We've settled into a new audition space in Chicago for 2 days. The management at Classical Symphony Hall is taking very good care of us, and we appreciate being able to listen to voices in a space that doesn't fight against us. The acoustic isn't luxuriously live, but the ceilings are high, and the sound is true. The singers don't seem to mind it, and it's easy to listen.
The only problem is that there's absolutely no food or drink (except water) allowed in the space. And listening to 40 auditions a day (as we did today) without access to coffee is a bit of a stretch. Yes, I'm chemically dependent on caffeine. But the best part was that when I posted the coffee-free-audition-room as my Facebook status update, I received a flurry of comments, the volume of which is normally reserved for announcements of the birth of children and landmark birthdays: 35 comments so far, including:
- That just isn't right.
- A crime against God and nature.
- Maybe you can beam it in and use a Tarnhelm.
- No coffee? Is that legal? NOT right!
- Oh, wow. Just imagine me trying to deal with this. I am getting worked up just thinking about it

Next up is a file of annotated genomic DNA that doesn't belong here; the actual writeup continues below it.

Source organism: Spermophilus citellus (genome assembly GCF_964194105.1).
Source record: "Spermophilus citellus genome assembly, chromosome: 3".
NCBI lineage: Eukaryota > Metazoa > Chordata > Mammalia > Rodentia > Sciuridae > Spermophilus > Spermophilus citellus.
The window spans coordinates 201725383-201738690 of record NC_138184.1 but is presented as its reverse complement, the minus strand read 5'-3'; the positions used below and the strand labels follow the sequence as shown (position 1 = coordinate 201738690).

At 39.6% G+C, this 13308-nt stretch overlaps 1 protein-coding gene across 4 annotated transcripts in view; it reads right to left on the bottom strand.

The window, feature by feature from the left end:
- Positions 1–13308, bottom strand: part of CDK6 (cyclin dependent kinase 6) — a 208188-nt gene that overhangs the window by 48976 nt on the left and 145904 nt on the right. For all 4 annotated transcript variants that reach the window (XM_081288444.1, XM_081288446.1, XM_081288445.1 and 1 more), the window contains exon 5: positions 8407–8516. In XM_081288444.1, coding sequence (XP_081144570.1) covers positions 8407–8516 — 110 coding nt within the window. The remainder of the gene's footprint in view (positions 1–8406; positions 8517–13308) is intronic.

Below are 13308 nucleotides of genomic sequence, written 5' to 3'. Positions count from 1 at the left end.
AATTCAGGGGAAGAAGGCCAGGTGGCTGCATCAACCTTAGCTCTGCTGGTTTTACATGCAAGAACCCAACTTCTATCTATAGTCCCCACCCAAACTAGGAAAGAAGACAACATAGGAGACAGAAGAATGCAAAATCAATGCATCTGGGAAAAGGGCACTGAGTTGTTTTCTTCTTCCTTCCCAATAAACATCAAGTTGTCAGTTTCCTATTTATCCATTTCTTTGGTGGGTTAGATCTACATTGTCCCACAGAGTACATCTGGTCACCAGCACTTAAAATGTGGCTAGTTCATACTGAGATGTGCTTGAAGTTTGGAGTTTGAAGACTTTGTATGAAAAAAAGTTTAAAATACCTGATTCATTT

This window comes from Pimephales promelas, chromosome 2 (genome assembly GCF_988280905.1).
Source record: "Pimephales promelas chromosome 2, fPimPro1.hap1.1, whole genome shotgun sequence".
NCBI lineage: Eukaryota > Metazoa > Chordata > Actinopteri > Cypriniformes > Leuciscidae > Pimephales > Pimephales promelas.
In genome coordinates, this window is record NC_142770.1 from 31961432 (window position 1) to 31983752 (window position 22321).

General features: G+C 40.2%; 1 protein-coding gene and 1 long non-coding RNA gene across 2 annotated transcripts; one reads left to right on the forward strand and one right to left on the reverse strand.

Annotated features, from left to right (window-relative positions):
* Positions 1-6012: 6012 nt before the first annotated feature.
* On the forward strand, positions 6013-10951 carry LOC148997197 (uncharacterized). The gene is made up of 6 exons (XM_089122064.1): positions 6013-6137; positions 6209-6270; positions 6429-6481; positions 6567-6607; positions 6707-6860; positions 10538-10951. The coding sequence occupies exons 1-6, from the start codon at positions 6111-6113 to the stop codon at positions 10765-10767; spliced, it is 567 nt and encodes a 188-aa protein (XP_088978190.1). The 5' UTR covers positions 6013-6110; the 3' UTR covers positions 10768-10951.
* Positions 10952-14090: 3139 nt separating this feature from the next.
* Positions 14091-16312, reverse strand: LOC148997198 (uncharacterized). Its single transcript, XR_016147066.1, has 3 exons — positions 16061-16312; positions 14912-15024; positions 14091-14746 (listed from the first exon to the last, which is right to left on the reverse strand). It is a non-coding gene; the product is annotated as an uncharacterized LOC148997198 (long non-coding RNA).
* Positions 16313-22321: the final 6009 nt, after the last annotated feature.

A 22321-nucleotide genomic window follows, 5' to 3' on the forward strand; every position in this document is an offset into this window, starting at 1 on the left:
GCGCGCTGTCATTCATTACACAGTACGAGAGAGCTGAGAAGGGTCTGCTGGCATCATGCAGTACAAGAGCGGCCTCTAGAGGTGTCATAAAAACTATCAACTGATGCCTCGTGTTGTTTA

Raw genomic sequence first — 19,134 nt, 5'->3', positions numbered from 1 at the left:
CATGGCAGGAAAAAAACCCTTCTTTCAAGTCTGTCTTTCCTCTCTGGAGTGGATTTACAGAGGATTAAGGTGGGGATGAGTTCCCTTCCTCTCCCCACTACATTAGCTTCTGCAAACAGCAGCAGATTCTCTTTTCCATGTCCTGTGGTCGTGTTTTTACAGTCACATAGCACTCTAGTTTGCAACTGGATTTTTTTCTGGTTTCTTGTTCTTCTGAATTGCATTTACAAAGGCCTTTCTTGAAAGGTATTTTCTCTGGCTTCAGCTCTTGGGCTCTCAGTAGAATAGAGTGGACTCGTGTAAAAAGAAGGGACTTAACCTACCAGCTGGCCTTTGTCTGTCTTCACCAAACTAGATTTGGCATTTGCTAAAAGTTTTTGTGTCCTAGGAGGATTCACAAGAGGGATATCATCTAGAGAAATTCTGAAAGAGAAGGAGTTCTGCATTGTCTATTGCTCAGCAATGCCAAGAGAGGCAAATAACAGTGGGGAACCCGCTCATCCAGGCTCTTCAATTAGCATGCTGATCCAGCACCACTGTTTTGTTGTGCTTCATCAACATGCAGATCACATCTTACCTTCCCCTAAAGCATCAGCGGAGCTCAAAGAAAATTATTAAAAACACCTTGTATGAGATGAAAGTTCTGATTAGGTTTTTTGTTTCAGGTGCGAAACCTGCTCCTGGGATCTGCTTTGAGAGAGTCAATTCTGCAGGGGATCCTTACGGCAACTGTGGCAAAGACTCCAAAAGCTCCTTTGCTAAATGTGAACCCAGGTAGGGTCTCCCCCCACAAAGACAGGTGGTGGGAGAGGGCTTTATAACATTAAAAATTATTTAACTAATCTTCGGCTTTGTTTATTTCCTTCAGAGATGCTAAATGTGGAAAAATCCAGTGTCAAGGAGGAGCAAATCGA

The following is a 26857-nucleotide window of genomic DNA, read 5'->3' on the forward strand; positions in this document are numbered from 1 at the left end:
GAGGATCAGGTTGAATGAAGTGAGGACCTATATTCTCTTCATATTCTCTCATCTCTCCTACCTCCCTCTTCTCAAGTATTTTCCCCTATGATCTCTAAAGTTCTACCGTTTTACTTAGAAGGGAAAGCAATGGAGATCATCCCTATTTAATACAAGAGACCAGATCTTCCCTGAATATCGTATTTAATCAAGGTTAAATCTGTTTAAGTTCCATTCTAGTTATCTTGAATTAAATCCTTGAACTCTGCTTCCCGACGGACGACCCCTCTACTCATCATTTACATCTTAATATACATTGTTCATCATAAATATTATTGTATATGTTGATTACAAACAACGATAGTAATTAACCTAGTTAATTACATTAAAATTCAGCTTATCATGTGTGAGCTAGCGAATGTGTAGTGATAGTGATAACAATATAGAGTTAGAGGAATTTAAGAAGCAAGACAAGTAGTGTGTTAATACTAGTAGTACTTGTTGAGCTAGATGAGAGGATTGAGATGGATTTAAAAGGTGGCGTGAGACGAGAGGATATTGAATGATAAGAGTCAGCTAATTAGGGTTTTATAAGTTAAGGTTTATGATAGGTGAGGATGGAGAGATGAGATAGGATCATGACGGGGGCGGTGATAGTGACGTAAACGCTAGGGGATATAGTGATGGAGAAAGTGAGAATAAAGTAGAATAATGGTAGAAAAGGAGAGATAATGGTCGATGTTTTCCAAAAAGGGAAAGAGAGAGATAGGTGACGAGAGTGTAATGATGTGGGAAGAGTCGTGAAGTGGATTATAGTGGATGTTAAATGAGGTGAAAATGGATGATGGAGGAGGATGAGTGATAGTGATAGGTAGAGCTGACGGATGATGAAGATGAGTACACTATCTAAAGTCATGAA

- NO COFFEE?!?! how is that legal?!
- OMG somebody break in there and help that woman!
- Clearly, I'm not the only one with an addiction.
Close Your Eyes, Change Your Brain
Now might be a good time to mention why I close my eyes. I'm not sleeping. (Go ahead, link through; it's a short article.)
Although I'm not a highly visual person, I seem to identify so closely with singers while I'm watching them that I have a hard time turning off my inner cheerleader/coach. ("Come on now... Breathe... Stick with the phrase... You can do it...") I've found that if I close my eyes, I can absorb what I hear far more clearly and thoroughly.
Of course, it's a technique to use sparingly, for part of the singer's allure is visual, and I certainly want to experience the visual nuances of the performance. But true to the research, the amygdala (of which I've nerdily written once before) is an amazingly strong barometer of emotional impact of an experience. My left brain is so busy shuffling resumes, looking at rep lists, and documenting the audition that I need a quick way to hook back into the non-clinical aspects of the moment. And closing my eyes is just the ticket.